PITTSBURGH (CN) – A teen-ager claims his high school football coach sent him back into a game with traumatic brain injury after a concussion, despite complaints from teammates about his “incoherent condition.” And when his injuries became so debilitating they affected his grades, the principal said he could fix that with a “shake of his magic wand,” in an “overt” and “unethical” offer to change his grades, according to the federal complaint.
Zachary Alt, now 19, sued the Highlands School District, Highland High School Principal Thomas Shirey, Assistant Principal Walt Hanslik, head football coach Sam Albert, and athletic trainer Mike Russo.
Alt says Albert displayed “flagrant inaction” by failing to evaluate him after a particularly vicious helmet-to-helmet hit, which left him “clearly disoriented” and “aimlessly walk[ing]” the sidelines.
Alt says his teammates “immediately recognized that something was awry with the plaintiff,” but Albert ordered him back into the game, issuing him a “violent instruction” to “blow up” the other team’s middle linebacker: “Defendant Albert instructed the plaintiff to ‘blow him up’, referring to the type of violence with which he wanted plaintiff Alt to strike the opposition’s middle linebacker,” the complaint states.
“In delivering this order, defendant Albert personally observed the disorientated and confused disposition of the plaintiff, yet acted in deliberate indifference to the health, safety and welfare of the plaintiff by placing him back onto the field of play. …
“This violent instruction from defendant Albert is the plaintiff’s last memory of the game.”
Alt, playing fullback, says that on the first offensive play after his initial injury, Albert sent him in to lead the blocking against the middle linebacker. He adds: “this type of blocking scheme usually leads to an explosive one-on-one collision between the fullback and the middle linebacker.”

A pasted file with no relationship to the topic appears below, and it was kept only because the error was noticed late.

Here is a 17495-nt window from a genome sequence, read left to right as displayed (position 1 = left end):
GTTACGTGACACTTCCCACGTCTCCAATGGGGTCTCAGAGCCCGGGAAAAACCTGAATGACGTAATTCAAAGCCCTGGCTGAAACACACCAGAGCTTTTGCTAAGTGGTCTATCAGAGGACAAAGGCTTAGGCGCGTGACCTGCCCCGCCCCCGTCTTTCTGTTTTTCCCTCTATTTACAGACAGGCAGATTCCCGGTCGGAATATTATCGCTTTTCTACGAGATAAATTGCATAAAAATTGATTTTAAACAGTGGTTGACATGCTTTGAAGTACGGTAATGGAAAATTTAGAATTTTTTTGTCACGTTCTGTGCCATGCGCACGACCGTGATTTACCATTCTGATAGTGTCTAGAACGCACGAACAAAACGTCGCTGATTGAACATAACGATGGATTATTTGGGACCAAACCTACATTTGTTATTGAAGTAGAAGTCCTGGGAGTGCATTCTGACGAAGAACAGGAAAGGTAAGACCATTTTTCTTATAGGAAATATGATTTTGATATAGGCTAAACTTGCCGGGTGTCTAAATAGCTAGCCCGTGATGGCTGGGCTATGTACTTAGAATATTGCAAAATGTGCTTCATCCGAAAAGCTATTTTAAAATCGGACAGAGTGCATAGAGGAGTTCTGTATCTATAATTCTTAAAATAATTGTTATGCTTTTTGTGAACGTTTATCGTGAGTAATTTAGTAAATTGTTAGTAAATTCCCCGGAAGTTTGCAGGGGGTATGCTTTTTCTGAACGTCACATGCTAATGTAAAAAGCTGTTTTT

Unsurprisingly, Alt says, he was rocked again, but Albert left him in the game, with “deliberate indifference” to his health and safety.
“Plaintiff does not recollect the remainder of the game.
“However, based upon information later disclosed to the plaintiff by his teammates, plaintiff’s condition worsened throughout the game and he was described to be acting in a ‘drunken state’.
“In fear for plaintiff’s health, safety and welfare, at least two of his teammates approached defendant Albert during the course of the game and advised him of plaintiff’s incoherent condition. In response, defendant Albert did nothing.
“This deliberate indifference to alerts and/or communications between he and his
players regarding their health and the health of their teammates was a practice, custom or policy maintained by defendant Albert.”
Alt says it is “unexplainable how a teammate was able to recognize the seriousness of plaintiff’s injuries while defendant Russo, an athletic trainer, failed to do the same.”
Alt says the professional incompetence did not end on the field. Albert’s and Russ’s initial post-game plan was “to require plaintiff Alt to ride the bus back to school with his team,” the complaint states. Then they decided that Russo, the trainer, would take Alt home.
“Upon defendant Russo’s arrival with the plaintiff to his home, defendant Russo joked that plaintiff was wandering all over the place and that he was acting funny.
“Defendant Russo then laughed as he explained that the plaintiff was repeating the same several comments during the entirety of the trip from the game to plaintiff’s home.
“Even after observing the plaintiff in this vulnerable state, defendant Russo failed to understand the risks associated with plaintiff’s injuries, and suggested to plaintiff’s mother that she should just ‘put him to bed.’
“Understanding the ignorance with which defendant Russo was handling the seriousness of plaintiff’s injuries, plaintiff’s mother immediately transported the plaintiff to the emergency room at Alle-Kiski Medical Center in Natrona Heights, Pennsylvania.
“It was later communicated to Megan Alt by one of plaintiff’s treating physicians that had she followed the advice of defendant Russo and ‘put him to bed’, plaintiff would have most likely fallen into a comatose state.”